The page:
Where have you gone, John McCain?
I was half-listening to John McCain’s animatronic victory speech after the Wisconsin primary when my ears suddenly perked up. Inadvertently, I realized, he’d answered a question I’ve wondered about for years.
How much of himself will a good man sell?
The answer, apparently, is “All.” Under the weight of ambition, a man who withstood years of enemy torture, a legitimate hero by most definitions, will piece himself out entirely.
This may not be news, but in McCain’s case it’s a disappointment to me. We’re far apart politically—at least I think we are. I wonder if even McCain himself knows where he stands now—but there was a time when I admired him as much as any Republican alive.
Some of his beliefs defied logic, but I attributed that to his background. He’d been a naval officer, the son and grandson of admirals. That’s as hidebound a culture as still exists in the free world; the guy probably won’t use the left turn signal on his car, just so nobody can accuse him of veering in that direction.
I liked him anyway. His courage was unquestionable. He seemed to say what he meant, and some of what he said made sense in a nonpartisan way. Our method of financing political campaigns is as great a threat to democracy as is global terrorism, and McCain fought for reform there. Almost alone among national Republicans, he’s not a lunatic on immigration. We’re simply not going to send 12 million immigrants “back to Mexico” nor jail them here, and we can’t solve the immigration problem, if it’s a problem, until the xenophobes and racists shut up about that.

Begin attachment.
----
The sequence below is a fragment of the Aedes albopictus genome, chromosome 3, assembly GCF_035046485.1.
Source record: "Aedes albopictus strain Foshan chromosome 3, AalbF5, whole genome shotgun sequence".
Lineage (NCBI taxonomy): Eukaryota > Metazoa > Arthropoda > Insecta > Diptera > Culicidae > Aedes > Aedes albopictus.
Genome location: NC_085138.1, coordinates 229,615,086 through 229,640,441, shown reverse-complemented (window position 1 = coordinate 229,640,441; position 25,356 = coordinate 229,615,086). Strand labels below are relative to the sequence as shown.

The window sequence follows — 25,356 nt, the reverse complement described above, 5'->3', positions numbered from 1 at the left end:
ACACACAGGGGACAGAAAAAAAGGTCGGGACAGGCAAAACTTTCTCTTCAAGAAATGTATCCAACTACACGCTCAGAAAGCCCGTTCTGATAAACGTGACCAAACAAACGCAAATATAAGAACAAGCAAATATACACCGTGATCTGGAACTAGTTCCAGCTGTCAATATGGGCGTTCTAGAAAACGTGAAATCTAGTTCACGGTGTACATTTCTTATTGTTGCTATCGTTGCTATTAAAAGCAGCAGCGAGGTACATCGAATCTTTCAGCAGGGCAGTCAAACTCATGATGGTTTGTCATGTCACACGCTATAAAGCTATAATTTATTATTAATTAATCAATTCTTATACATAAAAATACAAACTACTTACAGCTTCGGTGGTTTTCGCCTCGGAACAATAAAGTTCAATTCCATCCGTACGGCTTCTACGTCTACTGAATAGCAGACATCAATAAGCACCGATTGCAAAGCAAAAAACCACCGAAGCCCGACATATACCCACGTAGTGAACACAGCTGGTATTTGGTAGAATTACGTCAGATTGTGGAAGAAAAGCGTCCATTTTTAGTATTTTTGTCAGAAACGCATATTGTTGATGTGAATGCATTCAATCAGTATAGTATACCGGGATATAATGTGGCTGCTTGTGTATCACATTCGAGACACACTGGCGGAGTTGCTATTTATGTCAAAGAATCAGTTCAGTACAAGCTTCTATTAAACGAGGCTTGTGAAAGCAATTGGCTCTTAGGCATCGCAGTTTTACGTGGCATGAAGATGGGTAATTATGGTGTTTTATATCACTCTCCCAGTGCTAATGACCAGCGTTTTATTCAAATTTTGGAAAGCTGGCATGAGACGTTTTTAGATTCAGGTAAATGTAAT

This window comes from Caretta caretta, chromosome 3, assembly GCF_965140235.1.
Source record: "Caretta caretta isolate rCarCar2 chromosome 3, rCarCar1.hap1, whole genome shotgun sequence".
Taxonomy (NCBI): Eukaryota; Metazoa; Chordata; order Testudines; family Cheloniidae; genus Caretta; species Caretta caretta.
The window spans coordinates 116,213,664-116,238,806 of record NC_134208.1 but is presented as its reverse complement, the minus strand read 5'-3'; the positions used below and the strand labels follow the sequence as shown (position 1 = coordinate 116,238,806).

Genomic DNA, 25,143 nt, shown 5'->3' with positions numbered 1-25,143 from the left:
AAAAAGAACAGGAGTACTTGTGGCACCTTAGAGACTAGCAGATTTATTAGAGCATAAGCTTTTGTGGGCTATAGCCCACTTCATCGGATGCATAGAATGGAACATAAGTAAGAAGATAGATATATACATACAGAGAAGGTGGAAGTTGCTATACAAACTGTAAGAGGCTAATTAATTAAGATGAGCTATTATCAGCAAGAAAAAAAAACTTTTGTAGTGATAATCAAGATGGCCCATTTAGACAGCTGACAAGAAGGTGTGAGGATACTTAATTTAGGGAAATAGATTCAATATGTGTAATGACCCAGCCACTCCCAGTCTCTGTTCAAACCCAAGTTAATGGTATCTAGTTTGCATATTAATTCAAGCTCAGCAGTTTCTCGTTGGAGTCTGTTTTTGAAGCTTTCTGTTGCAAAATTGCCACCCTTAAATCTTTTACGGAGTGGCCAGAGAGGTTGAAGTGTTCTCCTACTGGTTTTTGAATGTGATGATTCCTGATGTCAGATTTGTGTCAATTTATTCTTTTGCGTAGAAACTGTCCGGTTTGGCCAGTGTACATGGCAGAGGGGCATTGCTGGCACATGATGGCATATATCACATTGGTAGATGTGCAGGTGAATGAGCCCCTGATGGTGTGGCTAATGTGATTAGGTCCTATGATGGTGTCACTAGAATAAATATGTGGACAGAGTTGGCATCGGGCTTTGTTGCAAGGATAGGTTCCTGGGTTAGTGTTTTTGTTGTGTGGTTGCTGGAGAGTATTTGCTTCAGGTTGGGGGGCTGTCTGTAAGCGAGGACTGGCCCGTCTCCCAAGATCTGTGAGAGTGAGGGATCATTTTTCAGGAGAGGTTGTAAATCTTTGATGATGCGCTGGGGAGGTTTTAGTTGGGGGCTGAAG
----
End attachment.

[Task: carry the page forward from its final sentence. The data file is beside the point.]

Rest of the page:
When, in 2000, McCain called fundamentalist Christian leaders “agents of intolerance” and accused George W. Bush of pandering to them in a campaign of “division and slander,” he hit a note I’d been waiting for someone to sound for 15 years. Taking on Pat Robertson and Jerry Falwell—"corrupting influences on religion and politics"—took bigger stones than I’d seen on a politician in decades.
Maybe it won’t be so bad, I thought then, if the Democrats keep stumbling around randomly. George W. Bush seemed a long shot at the time, and McCain was that rarest of entities, a Republican who, if he couldn’t think outside the box, at least recognized that the box existed.
But where is he now, this maverick who almost made me line up with what Molly Ivins called The R’s? Google “panderer” for a picture.
The Bushies, guided by that great American and former Sparks resident Karl Rove, cranked up the GOP slime machine and blew McCain out of the 2000 presidential race. To a reasonably objective observer, their attacks seemed both transparent and disgusting, but many voters lacked clear vision and gag reflexes.
I quit paying attention to McCain for a while after that. In 2006, though, just six years after speaking his mind about Falwell (and five after Falwell blamed the World Trade Center attacks on “the pagans and the abortionists and the feminists and the gays and the lesbians … ACLU and People for the American Way"), he was the graduation speaker at the religious leader’s Liberty University. In a deftly content-free suckup, he skirted the issues that had caused him to condemn Falwell in the first place, according to a story in the Washington Post. Instead, the senator “vigorously defended his support for the war in Iraq while saying that opponents have a moral duty to challenge the wisdom” of the conflict.
As far as I can tell, that’s the last time he took a stand. Where have you gone, John McCain?